The Life of Arthur B. Wolf-Simon

Letters to the Editor: What Stanford’s anti-Jewish bias looked like on campus in the 1950s

I am writing in celebration of the 50th anniversary of the Brown University graduation of a Jew, Dr. Arthur B. Wolf-Simon. This man, who never attended public school, graduated from Princeton under the influence of a teacher who thought his pupils should be instructed in mathematics. At Princeton, Wolf-Simon was an undergraduate editor of the Princeton Review, a student leader and a leading journalist for the New York Jewish Chronicle, and a lecturer at Brooklyn College. So, in addition to having a brilliant college record, in the process he became a member of the very select club of Jews who were awarded the Nobel Prize in Literature (not for their literary works, but as a result of their work in the fields of chemistry, physics and medicine). Of this impressive group he became editor in chief. He was the first American Jew to win a Nobel Prize.

Wolf-Simon wrote two novels, “What Happened Then?” and “The Young Lions.” Both books have been anthologized. He was the chief editor of the review in which he published a story by a young Jewish artist, Samuel Roth, who painted the famous and much-copied portrait of President Harry Truman. Roth was himself a painter and had exhibited at the Cleveland Art Museum. He also became a member of the Society of Illustrators.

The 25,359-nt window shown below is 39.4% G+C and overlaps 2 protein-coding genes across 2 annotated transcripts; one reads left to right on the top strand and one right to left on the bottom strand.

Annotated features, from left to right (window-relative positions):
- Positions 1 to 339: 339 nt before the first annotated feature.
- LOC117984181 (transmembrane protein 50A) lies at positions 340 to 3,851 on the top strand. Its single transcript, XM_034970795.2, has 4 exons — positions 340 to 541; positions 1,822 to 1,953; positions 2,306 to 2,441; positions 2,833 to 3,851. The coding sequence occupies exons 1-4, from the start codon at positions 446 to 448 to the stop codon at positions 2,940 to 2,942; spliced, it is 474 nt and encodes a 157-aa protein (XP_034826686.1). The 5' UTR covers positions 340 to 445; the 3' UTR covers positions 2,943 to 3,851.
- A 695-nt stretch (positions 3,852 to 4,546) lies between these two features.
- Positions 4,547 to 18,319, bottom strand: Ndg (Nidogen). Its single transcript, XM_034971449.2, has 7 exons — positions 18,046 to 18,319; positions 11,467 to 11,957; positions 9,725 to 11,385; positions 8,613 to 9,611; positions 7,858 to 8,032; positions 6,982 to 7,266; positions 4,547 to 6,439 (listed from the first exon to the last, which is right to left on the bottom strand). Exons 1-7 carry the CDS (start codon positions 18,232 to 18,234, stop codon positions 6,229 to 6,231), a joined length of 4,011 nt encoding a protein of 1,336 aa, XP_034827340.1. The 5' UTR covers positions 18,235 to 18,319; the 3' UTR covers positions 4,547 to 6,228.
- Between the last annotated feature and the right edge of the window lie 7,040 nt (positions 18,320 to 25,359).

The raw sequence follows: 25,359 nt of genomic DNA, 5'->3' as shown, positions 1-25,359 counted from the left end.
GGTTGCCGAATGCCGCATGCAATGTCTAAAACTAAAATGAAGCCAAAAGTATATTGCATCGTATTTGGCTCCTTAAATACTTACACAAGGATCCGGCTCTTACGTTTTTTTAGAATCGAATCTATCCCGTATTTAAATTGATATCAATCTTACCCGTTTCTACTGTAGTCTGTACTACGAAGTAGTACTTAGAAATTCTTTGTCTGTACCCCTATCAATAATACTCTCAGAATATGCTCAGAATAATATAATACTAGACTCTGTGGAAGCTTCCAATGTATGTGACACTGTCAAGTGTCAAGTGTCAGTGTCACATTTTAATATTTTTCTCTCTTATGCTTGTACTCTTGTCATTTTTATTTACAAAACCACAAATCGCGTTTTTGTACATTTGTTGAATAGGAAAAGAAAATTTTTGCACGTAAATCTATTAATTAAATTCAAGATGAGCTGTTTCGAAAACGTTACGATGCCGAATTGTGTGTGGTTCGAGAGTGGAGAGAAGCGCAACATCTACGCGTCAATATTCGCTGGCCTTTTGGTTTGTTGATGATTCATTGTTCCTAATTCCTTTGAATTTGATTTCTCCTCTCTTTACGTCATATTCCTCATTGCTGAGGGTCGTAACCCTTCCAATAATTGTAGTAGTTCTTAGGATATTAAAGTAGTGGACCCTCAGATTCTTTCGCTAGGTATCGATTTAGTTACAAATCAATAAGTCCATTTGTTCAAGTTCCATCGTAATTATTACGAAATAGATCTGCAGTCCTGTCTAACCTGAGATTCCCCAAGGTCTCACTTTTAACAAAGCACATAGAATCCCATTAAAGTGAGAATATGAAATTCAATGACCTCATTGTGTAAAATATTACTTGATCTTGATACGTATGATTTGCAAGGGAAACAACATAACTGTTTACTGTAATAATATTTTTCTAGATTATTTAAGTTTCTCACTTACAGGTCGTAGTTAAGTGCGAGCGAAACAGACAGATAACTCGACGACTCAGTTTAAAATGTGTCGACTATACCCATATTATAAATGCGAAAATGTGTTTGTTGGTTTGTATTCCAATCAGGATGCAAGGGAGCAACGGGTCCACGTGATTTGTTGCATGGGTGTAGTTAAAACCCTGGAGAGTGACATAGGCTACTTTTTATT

I first met Wolf-Simon in 1963 when I was a college student at Northwestern, not affiliated with any Jewish organization, and had been trying to get into an American studies class. He was the chairman of the department, a professor of English. He was in his early thirties, tall, elegant, with a dashing mustache and blue eyes. At a party, I asked how he had become a Jew. He replied that his family had been converted to Judaism in Russia, and that he had been converted himself at age nine.

Wolf-Simon had been a good student and had been on the national debate team, which he graduated, as did his brothers, in the class of 1943. The following year he won a prize to study in Britain at the Royal College of Art. However, he was dissatisfied

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